“I don’t want any British stiff upper lip, I want lots of weeping and wailing and people incon-friggin-solable”. So says Allyson, as she makes preparations, with her ex-husband Chris, for the funeral that will be held after he assists her to commit suicide at the Swiss clinic, Dignitas.
Allyson was diagnosed, back in the 80s, with Multiple Sclerosis and, despite initial improvements due to her change in diet and the exercise she did, she has gradually become less and less able to look after herself. Her ex-husband is Chris Larner, the writer and performer of this heartfelt and heart-wrenching one-man show and it is he, together with a veritable army of professional carers, who now tend to Allyson’s every need.
In a triumphant tour de force, Larner voices all the characters in the story, and succeeds in bringing each and every one to life with his vivid portrayals. The story begins with Chris and Allyson’s wedding, the birth of their son George and then their subsequent divorce. He takes great pains to explain that he still loves Allyson, they were just no good at being man and wife.
After a serious fall, and the discovery that Multiple Sclerosis was the cause, we hear tales of Allyson’s fight to beat this cruel disease. Her walks to the very top of Otley Chevin, her return to work as a drama teacher and her sheer bloody-mindedness are all told with so much love and affection, although Larner reminds us that, after a very short time together, they remember why they divorced.
He goes into great detail about the huge amount of paperwork, and the complete secrecy, that surrounds the decision to approach Dignitas, and we are also informed of that legal anomaly that allows suicide to be legal, but helping someone to achieve that goal to be illegal.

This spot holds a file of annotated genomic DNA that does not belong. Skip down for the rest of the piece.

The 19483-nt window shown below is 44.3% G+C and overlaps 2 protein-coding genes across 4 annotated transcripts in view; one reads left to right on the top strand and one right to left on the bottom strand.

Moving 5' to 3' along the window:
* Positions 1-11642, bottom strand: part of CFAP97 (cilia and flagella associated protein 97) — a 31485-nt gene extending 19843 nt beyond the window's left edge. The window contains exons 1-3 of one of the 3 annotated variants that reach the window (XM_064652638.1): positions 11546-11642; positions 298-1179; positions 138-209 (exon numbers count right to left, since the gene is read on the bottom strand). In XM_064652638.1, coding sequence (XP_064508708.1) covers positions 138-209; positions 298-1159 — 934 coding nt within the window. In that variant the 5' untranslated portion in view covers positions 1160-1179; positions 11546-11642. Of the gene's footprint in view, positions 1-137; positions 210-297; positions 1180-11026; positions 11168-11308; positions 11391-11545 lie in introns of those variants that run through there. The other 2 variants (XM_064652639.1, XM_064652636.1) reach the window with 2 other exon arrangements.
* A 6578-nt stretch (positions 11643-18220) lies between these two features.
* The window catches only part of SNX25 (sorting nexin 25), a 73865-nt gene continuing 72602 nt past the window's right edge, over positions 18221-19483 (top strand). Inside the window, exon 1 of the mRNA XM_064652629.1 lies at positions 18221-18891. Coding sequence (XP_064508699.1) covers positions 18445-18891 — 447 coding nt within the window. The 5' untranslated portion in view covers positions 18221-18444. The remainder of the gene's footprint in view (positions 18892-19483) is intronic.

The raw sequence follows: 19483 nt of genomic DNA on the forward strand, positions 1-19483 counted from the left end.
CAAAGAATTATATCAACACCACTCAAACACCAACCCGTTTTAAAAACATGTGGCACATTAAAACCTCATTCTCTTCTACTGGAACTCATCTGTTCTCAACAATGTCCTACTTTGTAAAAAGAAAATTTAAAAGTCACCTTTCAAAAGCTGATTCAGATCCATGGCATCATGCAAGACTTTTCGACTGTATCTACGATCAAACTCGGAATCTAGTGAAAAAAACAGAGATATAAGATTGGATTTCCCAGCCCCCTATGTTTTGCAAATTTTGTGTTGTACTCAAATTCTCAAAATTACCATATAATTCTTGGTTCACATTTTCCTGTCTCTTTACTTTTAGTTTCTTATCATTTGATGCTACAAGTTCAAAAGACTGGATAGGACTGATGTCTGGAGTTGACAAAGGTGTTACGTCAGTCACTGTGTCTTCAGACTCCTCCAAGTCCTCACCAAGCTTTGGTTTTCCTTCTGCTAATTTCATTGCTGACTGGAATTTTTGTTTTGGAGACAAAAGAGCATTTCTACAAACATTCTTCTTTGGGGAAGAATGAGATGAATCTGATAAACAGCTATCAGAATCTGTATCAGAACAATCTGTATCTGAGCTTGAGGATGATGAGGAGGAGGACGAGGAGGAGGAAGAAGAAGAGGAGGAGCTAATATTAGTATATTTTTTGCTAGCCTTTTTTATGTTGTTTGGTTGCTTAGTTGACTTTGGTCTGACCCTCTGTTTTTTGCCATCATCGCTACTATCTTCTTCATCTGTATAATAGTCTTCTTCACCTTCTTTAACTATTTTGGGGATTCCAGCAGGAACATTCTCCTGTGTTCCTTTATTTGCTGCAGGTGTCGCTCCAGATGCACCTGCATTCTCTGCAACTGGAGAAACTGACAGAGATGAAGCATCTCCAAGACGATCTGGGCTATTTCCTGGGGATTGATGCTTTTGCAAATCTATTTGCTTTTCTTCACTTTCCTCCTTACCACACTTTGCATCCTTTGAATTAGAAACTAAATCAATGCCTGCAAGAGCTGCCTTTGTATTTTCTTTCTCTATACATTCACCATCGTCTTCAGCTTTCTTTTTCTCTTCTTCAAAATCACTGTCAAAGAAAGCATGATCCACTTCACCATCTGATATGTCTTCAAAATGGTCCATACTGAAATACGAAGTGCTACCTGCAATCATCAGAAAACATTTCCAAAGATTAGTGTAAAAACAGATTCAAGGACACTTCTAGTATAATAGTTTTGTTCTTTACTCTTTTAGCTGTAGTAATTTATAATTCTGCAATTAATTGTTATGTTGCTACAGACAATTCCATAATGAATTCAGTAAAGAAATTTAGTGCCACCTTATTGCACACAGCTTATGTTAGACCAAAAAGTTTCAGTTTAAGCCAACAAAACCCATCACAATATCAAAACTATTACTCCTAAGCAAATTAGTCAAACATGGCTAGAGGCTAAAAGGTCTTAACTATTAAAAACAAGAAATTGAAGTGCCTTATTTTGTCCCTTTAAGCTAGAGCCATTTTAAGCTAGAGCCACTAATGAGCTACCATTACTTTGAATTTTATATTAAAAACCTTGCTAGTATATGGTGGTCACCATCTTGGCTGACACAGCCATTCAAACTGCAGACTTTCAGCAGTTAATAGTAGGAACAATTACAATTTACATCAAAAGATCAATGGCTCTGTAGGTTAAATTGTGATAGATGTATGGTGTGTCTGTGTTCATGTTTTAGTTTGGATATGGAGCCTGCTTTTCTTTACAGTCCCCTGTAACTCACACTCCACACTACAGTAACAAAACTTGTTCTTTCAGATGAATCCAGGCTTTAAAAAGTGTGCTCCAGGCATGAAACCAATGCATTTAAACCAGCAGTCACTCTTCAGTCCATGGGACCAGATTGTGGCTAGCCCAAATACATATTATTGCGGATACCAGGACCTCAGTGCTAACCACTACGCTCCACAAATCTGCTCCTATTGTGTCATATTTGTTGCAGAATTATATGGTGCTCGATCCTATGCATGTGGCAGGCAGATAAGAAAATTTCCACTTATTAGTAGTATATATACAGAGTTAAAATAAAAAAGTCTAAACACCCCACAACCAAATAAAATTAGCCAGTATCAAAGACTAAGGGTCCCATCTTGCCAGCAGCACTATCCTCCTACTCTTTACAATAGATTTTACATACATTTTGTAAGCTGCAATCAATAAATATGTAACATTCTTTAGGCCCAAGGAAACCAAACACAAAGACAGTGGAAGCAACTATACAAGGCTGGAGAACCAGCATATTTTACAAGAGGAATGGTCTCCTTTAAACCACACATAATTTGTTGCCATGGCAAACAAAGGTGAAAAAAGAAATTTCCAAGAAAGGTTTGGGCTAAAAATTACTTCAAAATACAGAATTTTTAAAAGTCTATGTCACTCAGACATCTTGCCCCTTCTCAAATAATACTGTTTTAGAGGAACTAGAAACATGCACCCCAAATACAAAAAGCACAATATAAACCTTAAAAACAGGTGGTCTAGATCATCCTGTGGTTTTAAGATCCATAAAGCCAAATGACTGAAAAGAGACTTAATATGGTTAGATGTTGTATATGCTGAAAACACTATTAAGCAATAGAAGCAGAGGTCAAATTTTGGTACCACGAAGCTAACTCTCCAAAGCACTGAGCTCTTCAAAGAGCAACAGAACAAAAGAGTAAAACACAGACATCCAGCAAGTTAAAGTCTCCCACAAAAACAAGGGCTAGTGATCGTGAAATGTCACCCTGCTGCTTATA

The story follows a basic linear timeline, but does jump backwards and forwards on that line occasionally. It is incredibly easy to follow and, by cleverly answering the silent questions he “hears” from the audience, the more complex legal terminology and procedures are explained for all to understand.
We know, from the very beginning, where this story will end and, sure enough, it is not long before we hear tales of the last two drinks Allyson will take. One is to stop her vomiting because the other is a bitter chemical cocktail that she must acknowledge on video, for the Swiss authorities, she knows will end her life. Larner even describes the small Swiss chocolate that she is given afterwards to take the taste away.
The tale is a sad one, but we are not really sad for Allyson or Chris. Her life has become an endless round of enemas, catheters, pain and immobility. Her dignity was taken away years ago and her future, too horrific to try and imagine. The sadness comes through realising that, even in the enlightened days of the 21st century, we still shun away from dealing with the inevitability of death and the prospect, in such extreme circumstances, of being allowed to choose when it should happen.
This is a remarkable show, delivered by a remarkable man! Fight to get a ticket.